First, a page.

I came across an article today about PwC Canada taking “remediation steps” after 1,200 of its employees were caught cheating on training tests and it made me start to wonder about the costs and frequency of cheating in all employee training.

I have an old college friend that is now a professor at Stanford University with a specialty in deception and the psychology of lying that can go on and on for hours about the effects that social media and online behaviour has had on normalizing, if not rewarding, cheating in the last decade – you can view a more succinct analysis with his Ted Talk if you want. But the fact is that he and other professor friends acknowledge what statistics bear out as true in North America, the frequency of cheating in 2022 is multiples more than 10-20 years ago. I would hazard that if the research was to be done, the same could be said for elementary and secondary education, occupational training, and all learning in general.

When I was in school, the fear of being expelled and blackballed from all Universities in North America seemed to keep me on the right side of the tracks. At least that’s the “lie” that I’ve told myself for years, but it was probably more to do with the fact that there was no high-speed internet, cloud storage, or connected devices in my pockets than any moral virtue or sickening fear. I didn’t have a calculator that connected to Google. I didn’t have the world’s answers at my fingertips, I had card indexes, libraries where if the book was out, you weren’t getting the answers you needed.

Ultimately, there was less cheating (not NO cheating) when I was young, not because we were morally better or the penalties were higher, but because it was harder to cheat and the access wasn’t as easy as it is today. At least this is what I’ve been told by the professors I consulted.

They’ve also informed me that we, as a society, have normalized “searching” for the answers as a better solution than “having” the answers. Its more efficient. There’s only so much memory space after all.

But what about the ethical costs of this normalization? What about situations where “having” the answer is a professional standard? What about critical situations where “having” the answer is life or death, things like occupational health and safety?

I’m not qualified to speak to the ethical costs. I have my opinions and thoughts. I’d welcome the debate, and I think I’ve done some unbiased research in the subject, but I’ll table that for a different forum.

When it comes to professional standards, well, it cost PWC $950,000 in fines, a very bad image for the brand whose services revolve around trust and business transparency, and then of course it puts into question the validity of the accounting designation of 1,200 employees. PWC isn’t alone by the way, KPMG Australia went through the same scandal with 1,100 staff (including 250 auditors) and was fined $450,000 with 12% of staff receiving disciplinary action of some form.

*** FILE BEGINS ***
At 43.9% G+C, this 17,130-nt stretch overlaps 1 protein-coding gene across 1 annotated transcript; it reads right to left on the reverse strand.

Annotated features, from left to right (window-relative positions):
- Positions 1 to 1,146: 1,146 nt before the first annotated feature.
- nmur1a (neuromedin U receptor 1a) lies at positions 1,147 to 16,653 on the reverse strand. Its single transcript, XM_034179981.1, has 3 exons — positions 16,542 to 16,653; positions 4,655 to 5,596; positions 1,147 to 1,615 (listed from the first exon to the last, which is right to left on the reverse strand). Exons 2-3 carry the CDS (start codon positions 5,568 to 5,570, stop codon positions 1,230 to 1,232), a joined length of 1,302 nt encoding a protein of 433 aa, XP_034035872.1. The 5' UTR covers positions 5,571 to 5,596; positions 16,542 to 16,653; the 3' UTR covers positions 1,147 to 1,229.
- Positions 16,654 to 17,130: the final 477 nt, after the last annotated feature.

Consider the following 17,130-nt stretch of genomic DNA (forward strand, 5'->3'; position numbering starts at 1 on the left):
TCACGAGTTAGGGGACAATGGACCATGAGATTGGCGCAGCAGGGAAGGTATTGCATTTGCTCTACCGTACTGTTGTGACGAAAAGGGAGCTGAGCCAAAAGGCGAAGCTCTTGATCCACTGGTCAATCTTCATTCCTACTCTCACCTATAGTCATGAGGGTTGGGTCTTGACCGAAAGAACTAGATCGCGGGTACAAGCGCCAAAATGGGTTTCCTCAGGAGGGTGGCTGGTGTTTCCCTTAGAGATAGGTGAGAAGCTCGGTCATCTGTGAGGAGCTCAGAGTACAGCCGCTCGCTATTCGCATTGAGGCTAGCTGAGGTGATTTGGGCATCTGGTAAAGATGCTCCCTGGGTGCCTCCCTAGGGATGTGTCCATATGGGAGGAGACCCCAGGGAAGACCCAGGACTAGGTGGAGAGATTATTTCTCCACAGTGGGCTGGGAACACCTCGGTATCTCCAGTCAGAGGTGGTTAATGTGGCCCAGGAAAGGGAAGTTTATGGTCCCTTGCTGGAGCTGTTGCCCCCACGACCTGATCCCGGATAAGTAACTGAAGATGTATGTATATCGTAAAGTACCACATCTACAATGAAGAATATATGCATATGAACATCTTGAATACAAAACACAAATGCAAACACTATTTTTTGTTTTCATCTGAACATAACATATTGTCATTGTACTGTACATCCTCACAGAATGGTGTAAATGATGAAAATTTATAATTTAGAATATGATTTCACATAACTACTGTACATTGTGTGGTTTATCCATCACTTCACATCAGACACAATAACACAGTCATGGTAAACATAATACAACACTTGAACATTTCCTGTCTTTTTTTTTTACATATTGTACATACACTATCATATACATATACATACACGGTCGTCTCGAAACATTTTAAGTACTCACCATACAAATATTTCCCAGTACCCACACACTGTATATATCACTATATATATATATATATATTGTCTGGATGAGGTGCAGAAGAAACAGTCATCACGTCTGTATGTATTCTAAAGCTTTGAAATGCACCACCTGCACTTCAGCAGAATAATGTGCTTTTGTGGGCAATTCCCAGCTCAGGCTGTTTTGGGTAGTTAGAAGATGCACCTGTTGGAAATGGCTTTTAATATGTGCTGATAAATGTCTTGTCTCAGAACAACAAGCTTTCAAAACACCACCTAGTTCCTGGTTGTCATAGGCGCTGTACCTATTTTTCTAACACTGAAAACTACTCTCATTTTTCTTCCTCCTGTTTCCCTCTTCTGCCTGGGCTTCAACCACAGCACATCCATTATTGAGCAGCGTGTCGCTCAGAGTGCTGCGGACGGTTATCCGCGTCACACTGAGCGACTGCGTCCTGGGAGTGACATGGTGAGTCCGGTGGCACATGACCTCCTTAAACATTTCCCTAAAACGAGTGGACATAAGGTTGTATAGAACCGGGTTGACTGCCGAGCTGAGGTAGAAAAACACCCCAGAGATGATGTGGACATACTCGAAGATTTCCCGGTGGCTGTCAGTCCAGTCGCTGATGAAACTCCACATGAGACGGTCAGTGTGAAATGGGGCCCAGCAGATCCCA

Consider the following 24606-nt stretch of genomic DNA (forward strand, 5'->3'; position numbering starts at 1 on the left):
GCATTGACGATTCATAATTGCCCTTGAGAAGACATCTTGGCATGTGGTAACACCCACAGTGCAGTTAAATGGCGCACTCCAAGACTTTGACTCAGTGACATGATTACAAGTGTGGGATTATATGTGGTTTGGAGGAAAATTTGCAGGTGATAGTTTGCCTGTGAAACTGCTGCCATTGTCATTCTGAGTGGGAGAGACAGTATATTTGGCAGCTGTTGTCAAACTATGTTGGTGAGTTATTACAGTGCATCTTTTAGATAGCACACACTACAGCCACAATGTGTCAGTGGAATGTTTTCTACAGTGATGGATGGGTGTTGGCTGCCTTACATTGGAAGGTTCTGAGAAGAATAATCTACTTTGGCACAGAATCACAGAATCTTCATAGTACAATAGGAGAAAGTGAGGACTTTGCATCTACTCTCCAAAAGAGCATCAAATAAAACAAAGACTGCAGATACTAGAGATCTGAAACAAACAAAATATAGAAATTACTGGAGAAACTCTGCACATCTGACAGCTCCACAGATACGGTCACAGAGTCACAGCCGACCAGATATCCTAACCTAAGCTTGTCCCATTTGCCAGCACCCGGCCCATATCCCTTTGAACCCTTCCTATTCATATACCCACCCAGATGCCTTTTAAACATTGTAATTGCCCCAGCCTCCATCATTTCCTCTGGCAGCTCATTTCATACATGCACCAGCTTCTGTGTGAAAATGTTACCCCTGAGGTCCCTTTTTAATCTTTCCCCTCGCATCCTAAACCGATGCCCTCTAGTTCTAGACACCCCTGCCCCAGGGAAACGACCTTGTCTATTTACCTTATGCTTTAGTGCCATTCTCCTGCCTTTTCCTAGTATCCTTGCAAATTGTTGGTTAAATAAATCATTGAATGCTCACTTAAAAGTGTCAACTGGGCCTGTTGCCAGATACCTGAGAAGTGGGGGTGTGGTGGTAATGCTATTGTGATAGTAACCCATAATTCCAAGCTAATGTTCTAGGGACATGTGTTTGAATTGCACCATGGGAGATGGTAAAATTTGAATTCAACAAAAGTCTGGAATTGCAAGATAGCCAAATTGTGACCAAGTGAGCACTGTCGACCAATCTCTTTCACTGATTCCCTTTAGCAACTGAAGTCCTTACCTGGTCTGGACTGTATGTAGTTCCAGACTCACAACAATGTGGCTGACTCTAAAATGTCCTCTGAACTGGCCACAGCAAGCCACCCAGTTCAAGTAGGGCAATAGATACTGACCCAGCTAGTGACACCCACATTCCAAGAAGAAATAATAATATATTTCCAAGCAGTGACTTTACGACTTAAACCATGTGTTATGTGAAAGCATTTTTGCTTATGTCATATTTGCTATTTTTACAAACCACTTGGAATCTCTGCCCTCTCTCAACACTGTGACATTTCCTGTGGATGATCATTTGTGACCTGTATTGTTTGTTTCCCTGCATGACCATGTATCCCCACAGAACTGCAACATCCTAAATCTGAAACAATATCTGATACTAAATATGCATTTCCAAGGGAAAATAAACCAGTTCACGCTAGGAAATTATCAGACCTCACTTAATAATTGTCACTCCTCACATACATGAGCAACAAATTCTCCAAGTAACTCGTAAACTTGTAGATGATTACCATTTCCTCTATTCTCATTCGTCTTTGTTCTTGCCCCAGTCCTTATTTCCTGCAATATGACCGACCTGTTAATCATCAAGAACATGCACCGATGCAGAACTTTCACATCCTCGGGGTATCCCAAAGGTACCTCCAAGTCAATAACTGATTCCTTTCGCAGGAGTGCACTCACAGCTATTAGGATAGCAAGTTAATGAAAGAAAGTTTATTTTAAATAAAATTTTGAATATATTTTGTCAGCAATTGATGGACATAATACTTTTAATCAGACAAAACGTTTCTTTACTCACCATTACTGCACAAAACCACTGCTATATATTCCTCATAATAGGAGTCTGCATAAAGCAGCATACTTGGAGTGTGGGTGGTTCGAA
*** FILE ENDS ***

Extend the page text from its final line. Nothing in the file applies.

When it comes to health and safety, well, just the other day the Construction Industry Training Board ordered 6,000 skills card holders to re-sit their health and safety tests after widespread cheating was uncovered at test centers in the UK. So obviously its happening there too.

David Myrol wrote in 2015 that online OHS training had two problems that facilitate cheating: identity verification and proctoring. Many organizations are moving towards online training as the main method of educating their people in workplace health & safety. There are several reasons for this technology shift. Online training allows for greater flexibility in terms of scheduling, improved consistency of the content and it can be much more cost-effective when dealing in economies of scale. Operationally, online training makes a lot of sense for many organizations.

However, the costs of somebody not “having” the information because of cheating could be their life, the lives of others, and the financial wellbeing of your organization.

The PWC case serves as a reminder that if your doing online OHS training, you really need to be thinking about “cheating” as a common and normalized occurrence, as something that you need to factor into your workflow and not treat as a morality issue. Your employees are going to “share” and “look-up” answers if they have the opportunity (they don’t see that as cheating, but you do, and you should), and you might be able to check off that you’ve done your training with a completion report, but that won’t hold up in a due diligence argument in court, or an audit, and it certainly won’t create a safe workplace.

So what should you do?

Here are some quick recommendations.

  1. Have some form of identity verification to prove the person assigned the training is taking the training
  2. Randomize quiz questions, have extra quiz questions, and/or ask situational quiz questions
  3. Have reinforcing training/quizzes at another time to test that the knowledge actually stuck
  4. Verify offline in meetings, lunchrooms, on-the-job and in the moment your safety message or the core principles of the safety training
  5. Reinforce whenever possible that your intent is to protect employees and not to check a box, what cheating is in your organization, and why its so hazardous

Of course, if you’d like to talk more about learning psychology, adult learning and development, occupational health and safety programs, and how to build a solution that teaches, reinforces, and builds a safety culture, we’d love to chat with you more about what further strategies you can take, and more importantly, how to actually implement them.